If you have kids, the novelty factor of cleaning, unpacking and wandering from room to room will probably run its course quickly. If you know about the lag time beforehand, be sure you’ve got some toys and games – preferably a couple of new ones – along for the ride to keep them occupied and content. Teens might be happy venturing forth to do some exploring around their new neighborhood and reporting back what they found. If you have a partner, they might enjoy checking online for a great restaurant, takeout or delivery place for dinner. A family movie night at the local Cineplex would be a welcome treat, too. 

Go Into Mini-Vacation Mode 

Depending on work and school schedules, a longer lag time might be pivoted into a mini vacation that makes the whole experience something you can look back on fondly as an unexpected adventure. A summer season move would be an ideal time for a trip to a national park or an entertainment resort like Walt Disney World or Silverwood. In winter, you might plan a few days at a ski resort.  

Our city and regional guides contain lots of great options.

How to Pack Your Car for a Cross-Country Move

It’s an understatement to say there are a lot of things to keep track of during a cross-country move. And if you have belongings, kids, fur babies and a vehicle you’ve opted to drive to your new address, there’s a cross-country road trip to think about, too. 

To ensure your long-distance move goes smoothly, it helps to plan what to pack in your car — and know how to make it all fit so you minimize stress, mitigate surprises and make an adventure out of the road ahead.  

The first place to start? With a spare key to avoid lockouts. And that important paperwork and other non-allowable items? Those irreplaceable keepsakes? Keep them with you.  

Pack Layers of Clothing 

It goes without saying, but you need clothes — specifically enough clothes and the right kind of clothing for the conditions you’ll encounter. Depending on where you’re moving, you may encounter a variety of climates — even unpredictable weather. Make sure you pack layers and do include a jacket or coat since you never know what the weather holds at varying elevations or weather patterns that are beyond your control.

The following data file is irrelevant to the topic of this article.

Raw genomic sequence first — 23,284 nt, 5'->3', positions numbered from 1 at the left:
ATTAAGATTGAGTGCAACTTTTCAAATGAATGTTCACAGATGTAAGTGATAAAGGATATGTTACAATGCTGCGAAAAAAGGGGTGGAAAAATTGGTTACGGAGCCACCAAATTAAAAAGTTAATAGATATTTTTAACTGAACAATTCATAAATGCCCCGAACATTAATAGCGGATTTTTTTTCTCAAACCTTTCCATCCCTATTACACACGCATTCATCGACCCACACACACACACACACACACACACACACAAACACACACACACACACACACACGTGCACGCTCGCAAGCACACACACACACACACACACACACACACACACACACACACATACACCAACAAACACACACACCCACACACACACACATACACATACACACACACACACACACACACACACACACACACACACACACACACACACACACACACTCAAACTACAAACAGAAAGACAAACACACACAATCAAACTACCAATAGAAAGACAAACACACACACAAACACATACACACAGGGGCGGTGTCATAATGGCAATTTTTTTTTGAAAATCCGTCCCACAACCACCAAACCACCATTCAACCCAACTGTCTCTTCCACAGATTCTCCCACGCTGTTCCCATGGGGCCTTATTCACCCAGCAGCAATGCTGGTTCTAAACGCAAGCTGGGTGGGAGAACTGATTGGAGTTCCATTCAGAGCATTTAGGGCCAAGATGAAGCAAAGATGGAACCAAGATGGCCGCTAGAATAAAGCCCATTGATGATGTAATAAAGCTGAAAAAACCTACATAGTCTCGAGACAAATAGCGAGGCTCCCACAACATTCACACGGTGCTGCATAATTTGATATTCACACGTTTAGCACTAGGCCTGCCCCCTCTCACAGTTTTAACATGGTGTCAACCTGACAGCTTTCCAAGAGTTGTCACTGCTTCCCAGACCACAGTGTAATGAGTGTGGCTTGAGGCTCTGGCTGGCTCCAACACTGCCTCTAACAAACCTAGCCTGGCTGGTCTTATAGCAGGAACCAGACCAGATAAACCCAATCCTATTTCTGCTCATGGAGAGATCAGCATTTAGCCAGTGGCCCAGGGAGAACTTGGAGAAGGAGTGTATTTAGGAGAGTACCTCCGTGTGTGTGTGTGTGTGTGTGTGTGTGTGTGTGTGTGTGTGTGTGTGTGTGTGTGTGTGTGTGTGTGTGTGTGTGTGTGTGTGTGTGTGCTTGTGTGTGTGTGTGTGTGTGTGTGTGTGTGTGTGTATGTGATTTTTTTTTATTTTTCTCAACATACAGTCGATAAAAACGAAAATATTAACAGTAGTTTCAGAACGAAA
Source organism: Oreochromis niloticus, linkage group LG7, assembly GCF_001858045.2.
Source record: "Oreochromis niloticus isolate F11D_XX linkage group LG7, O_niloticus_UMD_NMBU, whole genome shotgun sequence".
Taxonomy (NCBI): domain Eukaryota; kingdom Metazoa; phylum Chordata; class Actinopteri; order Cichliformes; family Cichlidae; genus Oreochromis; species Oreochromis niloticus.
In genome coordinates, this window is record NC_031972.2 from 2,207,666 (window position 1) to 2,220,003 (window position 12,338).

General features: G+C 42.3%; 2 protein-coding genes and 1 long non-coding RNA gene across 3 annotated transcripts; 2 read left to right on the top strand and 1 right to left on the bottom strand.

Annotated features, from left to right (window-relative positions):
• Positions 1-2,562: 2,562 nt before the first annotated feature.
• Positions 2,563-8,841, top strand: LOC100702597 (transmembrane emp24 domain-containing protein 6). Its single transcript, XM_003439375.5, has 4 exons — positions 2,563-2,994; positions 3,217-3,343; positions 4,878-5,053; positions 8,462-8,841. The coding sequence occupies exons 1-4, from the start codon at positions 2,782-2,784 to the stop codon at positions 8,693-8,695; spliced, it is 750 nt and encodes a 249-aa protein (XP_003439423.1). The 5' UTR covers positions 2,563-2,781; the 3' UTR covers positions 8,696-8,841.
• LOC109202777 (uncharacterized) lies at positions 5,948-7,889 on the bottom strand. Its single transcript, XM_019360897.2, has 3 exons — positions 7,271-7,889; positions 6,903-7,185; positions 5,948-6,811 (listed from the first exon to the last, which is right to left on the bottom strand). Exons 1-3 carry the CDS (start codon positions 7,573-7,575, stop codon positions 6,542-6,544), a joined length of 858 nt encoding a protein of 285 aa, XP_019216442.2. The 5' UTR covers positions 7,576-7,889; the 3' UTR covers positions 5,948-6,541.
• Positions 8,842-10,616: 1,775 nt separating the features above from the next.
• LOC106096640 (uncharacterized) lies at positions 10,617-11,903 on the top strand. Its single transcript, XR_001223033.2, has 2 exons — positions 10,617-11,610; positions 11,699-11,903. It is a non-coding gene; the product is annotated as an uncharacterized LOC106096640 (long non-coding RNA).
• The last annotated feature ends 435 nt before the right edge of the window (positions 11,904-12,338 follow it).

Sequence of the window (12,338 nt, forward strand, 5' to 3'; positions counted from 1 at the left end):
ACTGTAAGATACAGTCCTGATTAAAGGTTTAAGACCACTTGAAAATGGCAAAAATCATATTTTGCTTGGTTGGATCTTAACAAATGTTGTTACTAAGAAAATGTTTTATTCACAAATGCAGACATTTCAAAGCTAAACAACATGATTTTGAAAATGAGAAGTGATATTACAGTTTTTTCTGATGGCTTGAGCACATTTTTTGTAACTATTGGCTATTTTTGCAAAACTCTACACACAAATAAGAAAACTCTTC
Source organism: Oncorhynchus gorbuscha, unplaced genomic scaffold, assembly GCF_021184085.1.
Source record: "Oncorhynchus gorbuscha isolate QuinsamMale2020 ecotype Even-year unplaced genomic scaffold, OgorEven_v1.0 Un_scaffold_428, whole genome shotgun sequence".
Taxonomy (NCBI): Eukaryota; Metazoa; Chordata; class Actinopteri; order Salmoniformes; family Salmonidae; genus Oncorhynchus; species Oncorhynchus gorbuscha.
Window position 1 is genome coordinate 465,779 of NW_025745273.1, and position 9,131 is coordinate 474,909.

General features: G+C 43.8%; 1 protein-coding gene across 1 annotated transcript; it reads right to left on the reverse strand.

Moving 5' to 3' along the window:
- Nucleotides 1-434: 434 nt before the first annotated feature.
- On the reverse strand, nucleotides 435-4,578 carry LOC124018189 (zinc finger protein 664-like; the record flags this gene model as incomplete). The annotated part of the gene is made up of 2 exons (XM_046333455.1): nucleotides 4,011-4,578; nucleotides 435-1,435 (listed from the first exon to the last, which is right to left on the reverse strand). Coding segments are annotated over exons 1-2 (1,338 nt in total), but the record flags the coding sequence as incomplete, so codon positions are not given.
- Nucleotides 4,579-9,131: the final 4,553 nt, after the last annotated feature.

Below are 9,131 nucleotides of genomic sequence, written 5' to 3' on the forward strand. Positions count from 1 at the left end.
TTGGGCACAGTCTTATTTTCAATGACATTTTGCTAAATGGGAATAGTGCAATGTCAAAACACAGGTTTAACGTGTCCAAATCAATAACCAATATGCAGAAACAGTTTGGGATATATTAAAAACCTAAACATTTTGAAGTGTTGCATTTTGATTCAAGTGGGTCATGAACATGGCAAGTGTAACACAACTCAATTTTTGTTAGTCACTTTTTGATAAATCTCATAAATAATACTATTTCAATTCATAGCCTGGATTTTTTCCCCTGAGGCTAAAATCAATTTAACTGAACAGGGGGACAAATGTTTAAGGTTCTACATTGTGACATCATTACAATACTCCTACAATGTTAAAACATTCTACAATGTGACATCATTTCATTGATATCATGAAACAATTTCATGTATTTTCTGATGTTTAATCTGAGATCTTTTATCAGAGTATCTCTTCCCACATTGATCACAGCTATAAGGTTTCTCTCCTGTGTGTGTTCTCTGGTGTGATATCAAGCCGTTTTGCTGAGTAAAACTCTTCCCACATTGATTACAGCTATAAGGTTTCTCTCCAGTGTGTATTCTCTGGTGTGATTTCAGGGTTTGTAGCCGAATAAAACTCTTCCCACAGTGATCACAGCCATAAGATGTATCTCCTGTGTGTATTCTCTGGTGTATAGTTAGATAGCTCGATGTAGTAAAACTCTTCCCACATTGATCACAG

• Layers of clothing that account for changes in weather and temperature 
  • Loungewear or pajamas 
  • Workwear if required 
  • Extra undergarments and socks 

Don’t Forget the Toiletries 

Comfort, hygiene and self-care are also key when you’re on the road, so these items prove helpful as well: 

  • Light blankets and pillows for napping 
  • Facewash, shampoo, conditioner, soap and styling products 
  • Toothpaste, toothbrush and mouthwash 
  • Lotion 

Remember to Pack Snacks 

Keep grouchy kids and hangry adults at bay by packing portable, healthy snacks. 

A cooler filled with drinks and temperature-sensitive snacks, sandwiches, veggies and fruit 

  • Nuts, dried fruit, crackers 
  • Utensils 
  • Napkins 
  • Single-serve condiments 

Keep Everyone Entertained Throughout the Journey 

Limit the “are we there yet” by bringing enough things to entertain the whole gang for the duration of the drive. 

  • Music 
  • Audio books 
  • Road trip games 
  • Travel-friendly toys 
  • Tablet for streaming shows and movies 
  • Cords for charging your gear 
  • Portable chargers 

Make Sure Your Pets are Comfortable and Cared For 

Traveling with your furry friends? You need to keep them comfortable and safe, too. 

  • Pet carrier(s) that accommodate  
  • Litter box for cats 
  • Leashes and collars/harnesses  
  • Pet identification tags 
  • Up-to-date immunization and ownership records 
  • Pet beds 
  • No-spill food and water dishes 
  • Anti-anxiety medication 
  • Toys 
  • Food and food dishes 
  • Treats 

Prepare for the Unexpected with a First Aid Kit 

Hopefully, you’ll never need to kiss boo-boos and apply band-aids. However, it’s important to be prepared, just in case. Your first aid kit should contain: 

  • Sterile cleaning pads  
  • Antibacterial ointment 
  • Band-aids 
  • Tweezers 
  • A small pair of scissors 
  • Aspirin and Ibuprofen  
  • Instant cold or hot compress 
  • Sterile gauze pads 
  • Stretchy bandage wrap  
  • Non-latex gloves 
  • Cloth tape 

Invest in an Emergency Car Care Kit 

No one wants to think about a vehicle breakdown. Still, you should be prepared in the event an issue occurs. 

  • Jumper cables 
  • Tire pressure gauge 
  • Spare tire 
  • Reflective warning triangle and flares 
  • Safety hammer and seatbelt cutters 
  • Tow rope 
  • Hand crank 
  • Safety vest 
  • Folding garden/snow shovel 
  • Blanket 
  • Snow scraper 
  • Anti-slip gloves 
  • PVC tape 
  • Tool kit 

Miscellaneous Things to Bring on a Cross-Country Drive 

There are a number of basic odds and ends that are worth bringing along on your cross-country move. 

  • A roll of paper towels 
  • A jug of water 
  • Garbage bags 
  • Hand sanitizer and sanitizing spray 
  • Cleaning wipes 
  • Wet wipes 
  • Baby wipes 
  • Kleenex 

How to Pack Your Car for a Cross-Country Move 

If you plan on packing luggage or equipment on the top of your vehicle, make sure that it is securely tied down. It helps to use a specially designed cargo compartments — such as an adjustable, waterproof, soft-sided roof rack — that can be secured to the top of a vehicle. Never pack valuables on the exterior of your car since they could be stolen.